Shovel Knight Review

Shovel Knight is like one of the treasures the main character finds inside hidden chests: this is a polished, bright and valuable gem you shouldn’t miss.

Shovel Knight is a retro-style experience that sounds, looks and feels like a game from the NES era. This is a title that will remind you of simpler times: a time where challenge, simple mechanics, pixelated visuals and a soundtrack made of chiptunes were the only necessary components to create a gripping and memorable experience. Shovel Knight owes a lot of its DNA to NES games, such as The Legend of Zelda, Metroid, Castlevania, Super Mario Bros. 3 and even DuckTales and the game will make a lot of sense if you’re old enough. If you never owned an NES, you’ll still be able to appreciate this game, but it will have a stronger impact on the people who spent their childhoods hunting ducks, rescuing princesses, riding exciting bikes, whipping vampires and so on.

Shovel Knight 01

This screenshot reminds me of… Castlevania.

In terms of structure, Shovel Knight seems remarkably similar to Super Mario Bros. 3, since there’s an overworld map where you can visit towns, participate in random events or visit regular levels. As you progress, you clear out parts of the map and have access to even more levels. Nevertheless, most of the game takes place in regular levels where you primarily move from left to right, collecting items, claiming hidden treasures and defeating multiple enemies. When you reach the final section of a level, a boss fight takes place and as in most classic platformers (such as Mega Man,) you need to figure out the effective ways to bring those creatures down, since they tend to follow a very specific attack pattern.

To aid you on your quest, you use your trusty shovel and several spells you unlock as you progress. You can swing your shovel as a sword, but you can also use it as a pogo stick or even as a traditional shovel to dig up hidden treasures. Although you can switch between spells at almost any point during the game, you can only equip one spell at a time and you have limited magic points which make certain enemy encounters more strategic and thrilling. Spells range from abilities that make you invincible for a limited amount of time, fireballs you can throw to damage enemies and ledges you can summon to reach places otherwise inaccessible. Furthermore, when you go to the different towns, there are buildings where you can upgrade your health, magic power, armor and more. To upgrade these statistics, you use the gold you’ve been accruing or specific items.

Shovel Knight 02

This screenshot reminds me of… DuckTales.

While the levels follow the same structure, a few differences make them unique. As in most classic platformers, there are underwater levels, lava levels, flying levels and ice levels and each of these levels has a boss that uses themed attacks. We’ve all played these levels dozens of times, so what makes Shovel Knight’s levels so special? Mainly, the fact that the game manages to replicate the spirit of the games it tries to emulate. All the aforementioned levels respond to specific physics and mechanics which constantly keeps you on your toes (ice platforms are slippery, moving in the water level has a “floaty” quality to it and so on.) Shovel Knight stays true to all the mechanics and concepts introduced by the platformers of yesteryear.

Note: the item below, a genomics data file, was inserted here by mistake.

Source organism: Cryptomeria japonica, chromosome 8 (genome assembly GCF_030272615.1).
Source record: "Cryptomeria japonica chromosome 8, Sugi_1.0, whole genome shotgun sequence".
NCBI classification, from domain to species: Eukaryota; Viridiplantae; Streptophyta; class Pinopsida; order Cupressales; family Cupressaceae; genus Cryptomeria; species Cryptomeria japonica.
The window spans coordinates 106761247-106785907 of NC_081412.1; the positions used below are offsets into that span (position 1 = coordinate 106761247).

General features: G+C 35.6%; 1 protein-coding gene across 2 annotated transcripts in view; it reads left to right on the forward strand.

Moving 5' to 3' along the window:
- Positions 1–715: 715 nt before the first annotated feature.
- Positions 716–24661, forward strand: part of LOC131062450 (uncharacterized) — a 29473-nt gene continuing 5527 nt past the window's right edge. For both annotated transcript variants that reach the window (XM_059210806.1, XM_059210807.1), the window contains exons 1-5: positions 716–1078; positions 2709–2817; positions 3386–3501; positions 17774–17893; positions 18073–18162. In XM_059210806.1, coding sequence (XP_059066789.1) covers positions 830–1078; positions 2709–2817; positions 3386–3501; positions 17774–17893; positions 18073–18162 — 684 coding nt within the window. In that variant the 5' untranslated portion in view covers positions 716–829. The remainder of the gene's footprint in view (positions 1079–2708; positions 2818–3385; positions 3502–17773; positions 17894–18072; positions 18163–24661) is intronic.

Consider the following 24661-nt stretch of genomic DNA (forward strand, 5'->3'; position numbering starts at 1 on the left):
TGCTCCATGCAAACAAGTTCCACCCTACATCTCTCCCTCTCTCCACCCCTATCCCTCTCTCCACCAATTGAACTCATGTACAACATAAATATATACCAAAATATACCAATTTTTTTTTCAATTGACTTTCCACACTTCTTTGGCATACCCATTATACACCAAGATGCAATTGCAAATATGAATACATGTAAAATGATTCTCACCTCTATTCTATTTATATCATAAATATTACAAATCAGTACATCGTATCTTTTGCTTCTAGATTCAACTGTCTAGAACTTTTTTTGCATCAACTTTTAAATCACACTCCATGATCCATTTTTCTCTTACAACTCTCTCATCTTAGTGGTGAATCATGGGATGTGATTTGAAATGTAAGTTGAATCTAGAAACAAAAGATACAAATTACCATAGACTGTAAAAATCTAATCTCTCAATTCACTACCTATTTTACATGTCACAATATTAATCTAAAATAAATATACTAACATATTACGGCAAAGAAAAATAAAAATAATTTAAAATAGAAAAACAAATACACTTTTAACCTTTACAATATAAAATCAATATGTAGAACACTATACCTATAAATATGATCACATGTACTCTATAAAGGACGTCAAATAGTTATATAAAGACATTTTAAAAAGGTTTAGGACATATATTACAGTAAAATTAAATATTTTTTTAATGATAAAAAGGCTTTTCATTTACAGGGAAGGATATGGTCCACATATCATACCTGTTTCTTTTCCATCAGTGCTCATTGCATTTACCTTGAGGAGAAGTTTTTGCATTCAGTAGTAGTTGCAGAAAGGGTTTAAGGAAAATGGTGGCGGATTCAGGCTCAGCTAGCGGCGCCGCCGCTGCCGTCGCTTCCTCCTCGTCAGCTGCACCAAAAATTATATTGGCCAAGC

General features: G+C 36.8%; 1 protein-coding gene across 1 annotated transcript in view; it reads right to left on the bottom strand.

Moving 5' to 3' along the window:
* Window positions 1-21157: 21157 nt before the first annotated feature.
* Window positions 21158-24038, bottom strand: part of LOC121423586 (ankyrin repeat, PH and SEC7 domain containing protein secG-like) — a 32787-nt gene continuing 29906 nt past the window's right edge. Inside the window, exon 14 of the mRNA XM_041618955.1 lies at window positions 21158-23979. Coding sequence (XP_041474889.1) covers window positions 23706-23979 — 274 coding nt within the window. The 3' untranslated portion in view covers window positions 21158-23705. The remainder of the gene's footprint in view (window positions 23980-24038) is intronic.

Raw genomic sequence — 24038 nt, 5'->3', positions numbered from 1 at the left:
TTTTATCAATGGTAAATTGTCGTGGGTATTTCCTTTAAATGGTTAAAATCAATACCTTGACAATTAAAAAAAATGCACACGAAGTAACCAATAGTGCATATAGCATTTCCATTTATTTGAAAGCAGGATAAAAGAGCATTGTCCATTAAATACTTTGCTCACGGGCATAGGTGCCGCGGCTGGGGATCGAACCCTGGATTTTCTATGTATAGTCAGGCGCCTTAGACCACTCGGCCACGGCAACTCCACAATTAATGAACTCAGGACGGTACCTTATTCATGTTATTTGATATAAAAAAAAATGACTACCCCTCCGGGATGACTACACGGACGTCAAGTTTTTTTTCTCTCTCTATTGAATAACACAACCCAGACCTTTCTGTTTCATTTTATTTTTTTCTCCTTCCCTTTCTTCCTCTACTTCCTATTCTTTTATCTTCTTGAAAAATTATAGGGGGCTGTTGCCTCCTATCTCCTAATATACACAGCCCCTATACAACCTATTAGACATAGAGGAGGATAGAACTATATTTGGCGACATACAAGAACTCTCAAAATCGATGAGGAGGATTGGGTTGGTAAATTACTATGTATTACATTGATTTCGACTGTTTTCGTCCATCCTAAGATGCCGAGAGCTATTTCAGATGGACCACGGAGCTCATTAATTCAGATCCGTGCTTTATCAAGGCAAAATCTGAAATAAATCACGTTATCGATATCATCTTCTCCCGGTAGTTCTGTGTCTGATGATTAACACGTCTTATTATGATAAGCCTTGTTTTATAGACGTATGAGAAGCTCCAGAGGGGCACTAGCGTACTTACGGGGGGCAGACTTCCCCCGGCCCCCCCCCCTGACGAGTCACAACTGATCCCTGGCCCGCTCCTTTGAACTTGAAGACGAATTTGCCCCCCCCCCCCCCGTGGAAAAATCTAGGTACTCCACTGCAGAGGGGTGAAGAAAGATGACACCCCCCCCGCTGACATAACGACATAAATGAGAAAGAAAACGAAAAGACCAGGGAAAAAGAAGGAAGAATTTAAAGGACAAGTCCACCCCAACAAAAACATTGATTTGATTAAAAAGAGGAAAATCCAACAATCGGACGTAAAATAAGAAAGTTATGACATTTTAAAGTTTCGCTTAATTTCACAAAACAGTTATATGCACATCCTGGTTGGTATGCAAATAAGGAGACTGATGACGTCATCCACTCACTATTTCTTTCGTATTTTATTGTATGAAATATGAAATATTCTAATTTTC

The painstaking attention to detail reflected in every aspect is also outstanding. The pixel-based graphics, for instance, feel undoubtedly old, yet fresh at the same time. The same goes for the character animations, the classic soundtrack, the game’s structure, level design and more. Shovel Knight gives the impression that it could have been made decades ago, but in reality, this is one of the freshest titles you can play, even if its audiovisual aspect suggests otherwise.

Shovel Knight 03

This screenshot reminds me of… MegaMan.

Most throwbacks to the 8-bit era try to replicate the high difficulty of classic platformers and that’s a risky endeavor. Although hardcore fans of the genre expect a challenge, making a game that’s just plain hard would definitely alienate some players. And while Shovel Knight is indeed challenging, you’ll never get the feeling that everything in the game’s trying to kill you. Memorizing the layout of the different levels, recognizing the movement pattern of enemies and paying attention to potential threats is something you’ll quickly learn to identify and while you’ll die over and over in certain levels, you’ll never feel frustrated or bored. Additionally, if you want a harder game, you can try to complete some of the feats (read: achievements) or destroy checkpoints for a higher reward, but of course, if you focus on the latter, you’ll be wasting the opportunity to start the game from that point in case you perish.

Shovel Knight 04

This screenshot reminds me of… Super Mario Bros. 3.

Shovel Knight should take you between 5 to 6 hours the first time you play it, but there are multiple reasons to continue playing. First, as soon as you finish your first playthrough, you can start a new game plus which is the same adventure with a higher difficulty, but luckily, all your equipment carries over. Second, you get another opportunity to discover secrets, items and equipment you might have missed the first time you played the game.

Shovel Knight isn’t a traditional throwback. The game doesn’t use pixelated graphics, a soundtrack with chiptunes and mechanics from the 8-bit era to impress the player or make you feel nostalgic. All those elements are part of this retro-style experience and without any of them, Shovel Knight would still be a terrific title, but something would be missing. In other words, Shovel Knight is like one of the treasures the main character finds inside hidden chest: this is a polished, bright and valuable gem you shouldn’t miss.